As a resident of Guelph, Mike Schreiner has been a longtime champion of water protection issues in southwestern Ontario, where the quantity and quality of drinking water is under threat by industry and development.
The Green Party of Ontario leader has personally advocated for the city's efforts to negotiate with a local quarry operation that has been requesting the doubling of its extraction activities since 2007. The issue has been a source of contention ever since.
Residents have been worried it will contaminate the the groundwater 8 in 10 residents in the city depend on through access to wells, Schreiner said. The issue has been in mediation with the Ministry of Environment for over five years to help find a possible resolution. Over the years, Schreiner has collected thousands of petition signatures to help the city's cause.
But the issue of cleaning water extends far beyond Guelph's historic limestone quarry and the industrial actions it has attracted.
Now MPP for Guelph, Schreiner is making history Wednesday by introducing the Green Party's first bill — one that seeks to protect the Paris Galt Moraine that supplies drinking water to about 130,000 people in Guelph, and more than 200,000 in the region.
"Water isn't the renewable resource that people thought it was because it takes a number of years to recharge and replenish the aquifers that supply our drinking water...so we want to make sure we protect them," Schreiner told National Observer in an interview in his Queen's Park office Tuesday. "Without clean drinking water we're in trouble."
Full house here at @MikeSchreiner’s office as he launches the first Green Party legislation in Ontario history, an act to conserve the Paris-Galt Moraine. https://t.co/y6C7ScXUYP #ProtectOurWater #Guelph #onpoli #greenviewingparty pic.twitter.com/LYJAVk33NE— Green Party Ontario (@OntarioGreens) February 20, 2019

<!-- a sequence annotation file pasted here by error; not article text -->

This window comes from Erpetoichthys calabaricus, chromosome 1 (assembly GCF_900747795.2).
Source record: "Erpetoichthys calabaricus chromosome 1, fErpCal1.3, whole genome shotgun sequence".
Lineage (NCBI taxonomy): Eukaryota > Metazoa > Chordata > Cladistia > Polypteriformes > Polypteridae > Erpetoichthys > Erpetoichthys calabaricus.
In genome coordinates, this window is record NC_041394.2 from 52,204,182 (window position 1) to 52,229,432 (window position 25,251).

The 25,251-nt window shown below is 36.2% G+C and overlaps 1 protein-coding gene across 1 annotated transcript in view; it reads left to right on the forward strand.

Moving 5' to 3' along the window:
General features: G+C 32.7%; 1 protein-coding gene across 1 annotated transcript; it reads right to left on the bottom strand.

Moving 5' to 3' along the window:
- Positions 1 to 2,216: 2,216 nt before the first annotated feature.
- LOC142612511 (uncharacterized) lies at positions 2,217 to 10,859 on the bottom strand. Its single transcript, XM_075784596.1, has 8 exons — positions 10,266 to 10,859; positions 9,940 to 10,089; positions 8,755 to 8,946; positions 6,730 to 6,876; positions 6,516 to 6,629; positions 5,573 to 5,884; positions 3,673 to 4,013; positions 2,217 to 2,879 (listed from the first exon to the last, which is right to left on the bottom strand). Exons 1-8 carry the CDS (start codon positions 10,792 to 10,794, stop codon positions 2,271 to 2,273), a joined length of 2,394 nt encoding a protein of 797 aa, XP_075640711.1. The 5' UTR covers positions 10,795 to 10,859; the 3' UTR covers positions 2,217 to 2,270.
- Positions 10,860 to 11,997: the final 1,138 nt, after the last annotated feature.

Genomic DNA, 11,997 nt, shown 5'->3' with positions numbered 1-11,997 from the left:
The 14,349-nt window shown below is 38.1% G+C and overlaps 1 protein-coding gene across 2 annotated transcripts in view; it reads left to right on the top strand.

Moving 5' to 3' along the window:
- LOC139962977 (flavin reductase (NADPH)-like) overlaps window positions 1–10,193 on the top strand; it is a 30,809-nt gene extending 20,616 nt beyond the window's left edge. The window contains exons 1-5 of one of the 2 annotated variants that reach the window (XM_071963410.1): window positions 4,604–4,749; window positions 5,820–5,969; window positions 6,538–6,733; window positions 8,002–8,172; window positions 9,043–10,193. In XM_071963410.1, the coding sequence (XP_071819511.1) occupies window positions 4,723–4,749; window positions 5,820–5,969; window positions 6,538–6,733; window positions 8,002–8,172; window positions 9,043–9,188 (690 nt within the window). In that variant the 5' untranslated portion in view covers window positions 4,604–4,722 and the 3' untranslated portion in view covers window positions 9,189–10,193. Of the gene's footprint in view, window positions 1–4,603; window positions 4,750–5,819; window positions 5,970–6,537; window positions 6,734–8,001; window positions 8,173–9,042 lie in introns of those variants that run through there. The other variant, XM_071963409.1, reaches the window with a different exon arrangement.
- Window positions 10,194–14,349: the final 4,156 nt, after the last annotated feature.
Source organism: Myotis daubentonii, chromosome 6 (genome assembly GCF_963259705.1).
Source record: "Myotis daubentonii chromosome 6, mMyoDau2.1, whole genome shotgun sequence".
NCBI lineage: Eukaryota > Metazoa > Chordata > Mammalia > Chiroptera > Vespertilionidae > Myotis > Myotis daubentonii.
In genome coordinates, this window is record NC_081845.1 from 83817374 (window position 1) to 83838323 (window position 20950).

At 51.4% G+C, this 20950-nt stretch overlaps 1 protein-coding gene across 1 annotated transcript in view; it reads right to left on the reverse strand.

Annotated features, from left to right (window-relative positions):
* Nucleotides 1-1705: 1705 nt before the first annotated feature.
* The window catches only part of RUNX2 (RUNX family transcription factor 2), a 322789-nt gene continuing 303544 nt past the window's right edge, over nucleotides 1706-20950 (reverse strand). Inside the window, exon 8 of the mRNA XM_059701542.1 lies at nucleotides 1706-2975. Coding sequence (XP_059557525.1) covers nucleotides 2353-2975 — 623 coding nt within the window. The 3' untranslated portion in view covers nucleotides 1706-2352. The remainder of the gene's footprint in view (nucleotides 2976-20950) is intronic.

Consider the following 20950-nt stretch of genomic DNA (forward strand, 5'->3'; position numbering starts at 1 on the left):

Guelph is one of the largest cities in Canada to rely so heavily on groundwater for drinking water, relying on a series of 21 operational groundwater wells and a shallow groundwater collector system.
Through extensive municipal-led water conservation campaigns, it is also one of the only Canadian cities that has seen water usage decrease as the population has increased. The municipal government has encouraged residents to adopt low water flow toilets and shower heads and worked with businesses to make sure they are using water efficiently.
Despite this, a 2017 water quantity risk assessment report presented to the Lake Erie Region Source Protection Committee found that Guelph as a community could face water shortages in the future if the expected population growth and climate change collide. As a result, for the last few summer seasons, water restrictions have been imposed in the city to limit the consumption of water by the community.
According to the report, "under the extreme scenario for the combined impact of drought conditions...land use development, and additional future municipal pumping, there was a significant risk that the water supply system would not meet the future demand."
With the region's estimated population set to increase to one million people by 2041, the need to protect groundwater is clear, Schreiner said.
“The responsible thing to do now is put plans in place to protect it," he said. "It seemed appropriate that (this issue) would be my first private member's bill."
To do so, Schreiner is proposing the Paris Galt Moraine Protection Act — a conservation plan that provides a framework to protect the moraine's ecological and hydrological features.
"We want to make sure development's done in a way that's responsible and thoughtful, that protects the moraine and protects the wetlands," he said.
The Paris Galt Moraine is an integral part of the backbone of the Grand River watershed that serves as the main water supply to the region.